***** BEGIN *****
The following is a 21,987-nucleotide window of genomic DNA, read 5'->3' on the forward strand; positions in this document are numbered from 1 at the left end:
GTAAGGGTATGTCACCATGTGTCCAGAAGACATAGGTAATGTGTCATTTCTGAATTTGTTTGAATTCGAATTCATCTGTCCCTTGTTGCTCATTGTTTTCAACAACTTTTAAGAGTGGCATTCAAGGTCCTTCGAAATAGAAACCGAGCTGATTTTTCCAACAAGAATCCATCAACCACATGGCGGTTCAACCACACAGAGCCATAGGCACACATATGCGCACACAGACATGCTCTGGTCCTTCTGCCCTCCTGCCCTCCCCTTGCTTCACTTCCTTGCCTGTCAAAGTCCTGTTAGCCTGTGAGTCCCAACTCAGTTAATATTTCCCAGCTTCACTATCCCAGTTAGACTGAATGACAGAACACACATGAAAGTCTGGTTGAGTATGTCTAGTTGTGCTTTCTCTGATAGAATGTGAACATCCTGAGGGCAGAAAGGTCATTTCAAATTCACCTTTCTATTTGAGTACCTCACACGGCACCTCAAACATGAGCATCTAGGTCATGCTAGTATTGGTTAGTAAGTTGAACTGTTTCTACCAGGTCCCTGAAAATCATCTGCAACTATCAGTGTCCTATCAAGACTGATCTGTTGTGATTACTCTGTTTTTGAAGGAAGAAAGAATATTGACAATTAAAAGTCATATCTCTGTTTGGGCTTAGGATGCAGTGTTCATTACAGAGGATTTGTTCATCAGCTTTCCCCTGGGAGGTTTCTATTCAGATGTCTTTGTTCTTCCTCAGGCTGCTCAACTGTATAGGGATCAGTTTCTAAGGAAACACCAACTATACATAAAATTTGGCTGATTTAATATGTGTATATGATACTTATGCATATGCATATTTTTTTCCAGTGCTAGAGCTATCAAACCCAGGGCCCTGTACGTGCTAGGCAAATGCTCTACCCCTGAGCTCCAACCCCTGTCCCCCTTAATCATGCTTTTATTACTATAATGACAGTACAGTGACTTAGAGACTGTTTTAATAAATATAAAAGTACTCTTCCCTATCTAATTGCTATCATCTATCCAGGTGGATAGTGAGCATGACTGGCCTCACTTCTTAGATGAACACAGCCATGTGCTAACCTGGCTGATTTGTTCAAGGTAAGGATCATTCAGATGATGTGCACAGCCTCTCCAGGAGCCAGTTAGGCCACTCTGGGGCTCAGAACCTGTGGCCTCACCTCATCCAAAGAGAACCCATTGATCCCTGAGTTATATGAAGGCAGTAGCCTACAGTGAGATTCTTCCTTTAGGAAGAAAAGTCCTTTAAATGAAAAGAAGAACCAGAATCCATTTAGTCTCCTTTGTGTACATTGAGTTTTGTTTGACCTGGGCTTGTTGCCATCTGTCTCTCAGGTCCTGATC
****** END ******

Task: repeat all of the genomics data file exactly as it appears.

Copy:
The following is a 21,987-nucleotide window of genomic DNA, read 5'->3' on the forward strand; positions in this document are numbered from 1 at the left end:
GTAAGGGTATGTCACCATGTGTCCAGAAGACATAGGTAATGTGTCATTTCTGAATTTGTTTGAATTCGAATTCATCTGTCCCTTGTTGCTCATTGTTTTCAACAACTTTTAAGAGTGGCATTCAAGGTCCTTCGAAATAGAAACCGAGCTGATTTTTCCAACAAGAATCCATCAACCACATGGCGGTTCAACCACACAGAGCCATAGGCACACATATGCGCACACAGACATGCTCTGGTCCTTCTGCCCTCCTGCCCTCCCCTTGCTTCACTTCCTTGCCTGTCAAAGTCCTGTTAGCCTGTGAGTCCCAACTCAGTTAATATTTCCCAGCTTCACTATCCCAGTTAGACTGAATGACAGAACACACATGAAAGTCTGGTTGAGTATGTCTAGTTGTGCTTTCTCTGATAGAATGTGAACATCCTGAGGGCAGAAAGGTCATTTCAAATTCACCTTTCTATTTGAGTACCTCACACGGCACCTCAAACATGAGCATCTAGGTCATGCTAGTATTGGTTAGTAAGTTGAACTGTTTCTACCAGGTCCCTGAAAATCATCTGCAACTATCAGTGTCCTATCAAGACTGATCTGTTGTGATTACTCTGTTTTTGAAGGAAGAAAGAATATTGACAATTAAAAGTCATATCTCTGTTTGGGCTTAGGATGCAGTGTTCATTACAGAGGATTTGTTCATCAGCTTTCCCCTGGGAGGTTTCTATTCAGATGTCTTTGTTCTTCCTCAGGCTGCTCAACTGTATAGGGATCAGTTTCTAAGGAAACACCAACTATACATAAAATTTGGCTGATTTAATATGTGTATATGATACTTATGCATATGCATATTTTTTTCCAGTGCTAGAGCTATCAAACCCAGGGCCCTGTACGTGCTAGGCAAATGCTCTACCCCTGAGCTCCAACCCCTGTCCCCCTTAATCATGCTTTTATTACTATAATGACAGTACAGTGACTTAGAGACTGTTTTAATAAATATAAAAGTACTCTTCCCTATCTAATTGCTATCATCTATCCAGGTGGATAGTGAGCATGACTGGCCTCACTTCTTAGATGAACACAGCCATGTGCTAACCTGGCTGATTTGTTCAAGGTAAGGATCATTCAGATGATGTGCACAGCCTCTCCAGGAGCCAGTTAGGCCACTCTGGGGCTCAGAACCTGTGGCCTCACCTCATCCAAAGAGAACCCATTGATCCCTGAGTTATATGAAGGCAGTAGCCTACAGTGAGATTCTTCCTTTAGGAAGAAAAGTCCTTTAAATGAAAAGAAGAACCAGAATCCATTTAGTCTCCTTTGTGTACATTGAGTTTTGTTTGACCTGGGCTTGTTGCCATCTGTCTCTCAGGTCCTGATC